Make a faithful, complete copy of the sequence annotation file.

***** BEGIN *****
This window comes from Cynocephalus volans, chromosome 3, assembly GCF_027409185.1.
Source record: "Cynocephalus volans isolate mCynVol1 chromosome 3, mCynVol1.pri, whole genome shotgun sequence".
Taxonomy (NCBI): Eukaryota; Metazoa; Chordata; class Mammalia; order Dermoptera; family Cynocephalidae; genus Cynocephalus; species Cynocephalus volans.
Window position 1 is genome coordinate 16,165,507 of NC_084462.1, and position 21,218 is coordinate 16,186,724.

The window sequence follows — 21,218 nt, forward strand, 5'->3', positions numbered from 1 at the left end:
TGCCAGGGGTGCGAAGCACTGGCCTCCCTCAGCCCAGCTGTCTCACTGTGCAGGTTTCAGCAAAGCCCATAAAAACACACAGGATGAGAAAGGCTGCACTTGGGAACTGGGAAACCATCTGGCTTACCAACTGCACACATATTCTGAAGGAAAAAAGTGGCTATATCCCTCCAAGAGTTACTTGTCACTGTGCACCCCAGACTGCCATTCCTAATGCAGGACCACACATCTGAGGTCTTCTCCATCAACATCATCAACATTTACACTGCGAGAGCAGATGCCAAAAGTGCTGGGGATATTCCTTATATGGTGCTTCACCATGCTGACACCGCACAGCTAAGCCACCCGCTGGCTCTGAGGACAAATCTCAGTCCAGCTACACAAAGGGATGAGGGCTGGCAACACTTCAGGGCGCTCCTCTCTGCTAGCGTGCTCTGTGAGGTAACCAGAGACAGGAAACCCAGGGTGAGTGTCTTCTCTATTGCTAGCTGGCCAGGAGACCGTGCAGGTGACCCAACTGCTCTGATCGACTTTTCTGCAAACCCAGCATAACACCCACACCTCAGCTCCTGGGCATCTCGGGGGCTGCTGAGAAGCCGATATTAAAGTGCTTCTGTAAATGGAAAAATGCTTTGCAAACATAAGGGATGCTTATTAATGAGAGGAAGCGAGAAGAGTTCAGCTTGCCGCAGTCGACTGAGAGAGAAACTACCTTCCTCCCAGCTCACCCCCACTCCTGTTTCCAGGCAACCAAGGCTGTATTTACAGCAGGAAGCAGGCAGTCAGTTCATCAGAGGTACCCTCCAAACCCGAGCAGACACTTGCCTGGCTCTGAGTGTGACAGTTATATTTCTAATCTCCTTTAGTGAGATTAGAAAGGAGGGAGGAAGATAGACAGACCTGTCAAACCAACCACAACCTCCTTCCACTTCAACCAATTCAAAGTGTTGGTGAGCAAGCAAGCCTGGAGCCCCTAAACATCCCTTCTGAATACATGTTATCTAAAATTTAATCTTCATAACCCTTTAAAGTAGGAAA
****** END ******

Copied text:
This window comes from Cynocephalus volans, chromosome 3, assembly GCF_027409185.1.
Source record: "Cynocephalus volans isolate mCynVol1 chromosome 3, mCynVol1.pri, whole genome shotgun sequence".
Taxonomy (NCBI): Eukaryota; Metazoa; Chordata; class Mammalia; order Dermoptera; family Cynocephalidae; genus Cynocephalus; species Cynocephalus volans.
Window position 1 is genome coordinate 16,165,507 of NC_084462.1, and position 21,218 is coordinate 16,186,724.

The window sequence follows — 21,218 nt, forward strand, 5'->3', positions numbered from 1 at the left end:
TGCCAGGGGTGCGAAGCACTGGCCTCCCTCAGCCCAGCTGTCTCACTGTGCAGGTTTCAGCAAAGCCCATAAAAACACACAGGATGAGAAAGGCTGCACTTGGGAACTGGGAAACCATCTGGCTTACCAACTGCACACATATTCTGAAGGAAAAAAGTGGCTATATCCCTCCAAGAGTTACTTGTCACTGTGCACCCCAGACTGCCATTCCTAATGCAGGACCACACATCTGAGGTCTTCTCCATCAACATCATCAACATTTACACTGCGAGAGCAGATGCCAAAAGTGCTGGGGATATTCCTTATATGGTGCTTCACCATGCTGACACCGCACAGCTAAGCCACCCGCTGGCTCTGAGGACAAATCTCAGTCCAGCTACACAAAGGGATGAGGGCTGGCAACACTTCAGGGCGCTCCTCTCTGCTAGCGTGCTCTGTGAGGTAACCAGAGACAGGAAACCCAGGGTGAGTGTCTTCTCTATTGCTAGCTGGCCAGGAGACCGTGCAGGTGACCCAACTGCTCTGATCGACTTTTCTGCAAACCCAGCATAACACCCACACCTCAGCTCCTGGGCATCTCGGGGGCTGCTGAGAAGCCGATATTAAAGTGCTTCTGTAAATGGAAAAATGCTTTGCAAACATAAGGGATGCTTATTAATGAGAGGAAGCGAGAAGAGTTCAGCTTGCCGCAGTCGACTGAGAGAGAAACTACCTTCCTCCCAGCTCACCCCCACTCCTGTTTCCAGGCAACCAAGGCTGTATTTACAGCAGGAAGCAGGCAGTCAGTTCATCAGAGGTACCCTCCAAACCCGAGCAGACACTTGCCTGGCTCTGAGTGTGACAGTTATATTTCTAATCTCCTTTAGTGAGATTAGAAAGGAGGGAGGAAGATAGACAGACCTGTCAAACCAACCACAACCTCCTTCCACTTCAACCAATTCAAAGTGTTGGTGAGCAAGCAAGCCTGGAGCCCCTAAACATCCCTTCTGAATACATGTTATCTAAAATTTAATCTTCATAACCCTTTAAAGTAGGAAA